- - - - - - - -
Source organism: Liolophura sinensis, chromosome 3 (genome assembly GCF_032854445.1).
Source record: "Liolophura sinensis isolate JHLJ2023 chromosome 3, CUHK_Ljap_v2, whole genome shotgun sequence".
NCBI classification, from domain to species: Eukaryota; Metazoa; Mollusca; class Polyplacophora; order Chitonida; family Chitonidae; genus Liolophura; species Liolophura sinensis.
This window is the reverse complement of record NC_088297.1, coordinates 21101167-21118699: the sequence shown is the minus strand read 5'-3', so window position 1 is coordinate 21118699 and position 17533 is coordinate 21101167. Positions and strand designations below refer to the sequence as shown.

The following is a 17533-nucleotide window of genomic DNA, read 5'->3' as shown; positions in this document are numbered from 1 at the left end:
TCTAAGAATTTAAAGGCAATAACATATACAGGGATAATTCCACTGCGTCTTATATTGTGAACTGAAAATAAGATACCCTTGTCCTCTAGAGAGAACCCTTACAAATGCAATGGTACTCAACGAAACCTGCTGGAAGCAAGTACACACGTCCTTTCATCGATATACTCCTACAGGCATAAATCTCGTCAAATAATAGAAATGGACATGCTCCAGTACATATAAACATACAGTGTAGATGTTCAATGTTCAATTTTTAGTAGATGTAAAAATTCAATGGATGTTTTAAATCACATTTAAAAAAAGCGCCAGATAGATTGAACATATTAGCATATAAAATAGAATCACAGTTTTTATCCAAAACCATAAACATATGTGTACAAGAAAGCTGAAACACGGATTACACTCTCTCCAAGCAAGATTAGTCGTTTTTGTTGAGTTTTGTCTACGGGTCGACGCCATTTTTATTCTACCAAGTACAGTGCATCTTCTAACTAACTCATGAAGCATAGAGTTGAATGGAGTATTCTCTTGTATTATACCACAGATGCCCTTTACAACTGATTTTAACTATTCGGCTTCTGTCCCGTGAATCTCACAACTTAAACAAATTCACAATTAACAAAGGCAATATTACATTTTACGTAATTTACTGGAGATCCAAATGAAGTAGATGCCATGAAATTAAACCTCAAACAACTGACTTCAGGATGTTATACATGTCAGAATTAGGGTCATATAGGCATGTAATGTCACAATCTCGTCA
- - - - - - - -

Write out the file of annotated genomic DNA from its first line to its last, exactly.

Source organism: Liolophura sinensis, chromosome 3 (genome assembly GCF_032854445.1).
Source record: "Liolophura sinensis isolate JHLJ2023 chromosome 3, CUHK_Ljap_v2, whole genome shotgun sequence".
NCBI classification, from domain to species: Eukaryota; Metazoa; Mollusca; class Polyplacophora; order Chitonida; family Chitonidae; genus Liolophura; species Liolophura sinensis.
This window is the reverse complement of record NC_088297.1, coordinates 21101167-21118699: the sequence shown is the minus strand read 5'-3', so window position 1 is coordinate 21118699 and position 17533 is coordinate 21101167. Positions and strand designations below refer to the sequence as shown.

The following is a 17533-nucleotide window of genomic DNA, read 5'->3' as shown; positions in this document are numbered from 1 at the left end:
TCTAAGAATTTAAAGGCAATAACATATACAGGGATAATTCCACTGCGTCTTATATTGTGAACTGAAAATAAGATACCCTTGTCCTCTAGAGAGAACCCTTACAAATGCAATGGTACTCAACGAAACCTGCTGGAAGCAAGTACACACGTCCTTTCATCGATATACTCCTACAGGCATAAATCTCGTCAAATAATAGAAATGGACATGCTCCAGTACATATAAACATACAGTGTAGATGTTCAATGTTCAATTTTTAGTAGATGTAAAAATTCAATGGATGTTTTAAATCACATTTAAAAAAAGCGCCAGATAGATTGAACATATTAGCATATAAAATAGAATCACAGTTTTTATCCAAAACCATAAACATATGTGTACAAGAAAGCTGAAACACGGATTACACTCTCTCCAAGCAAGATTAGTCGTTTTTGTTGAGTTTTGTCTACGGGTCGACGCCATTTTTATTCTACCAAGTACAGTGCATCTTCTAACTAACTCATGAAGCATAGAGTTGAATGGAGTATTCTCTTGTATTATACCACAGATGCCCTTTACAACTGATTTTAACTATTCGGCTTCTGTCCCGTGAATCTCACAACTTAAACAAATTCACAATTAACAAAGGCAATATTACATTTTACGTAATTTACTGGAGATCCAAATGAAGTAGATGCCATGAAATTAAACCTCAAACAACTGACTTCAGGATGTTATACATGTCAGAATTAGGGTCATATAGGCATGTAATGTCACAATCTCGTCA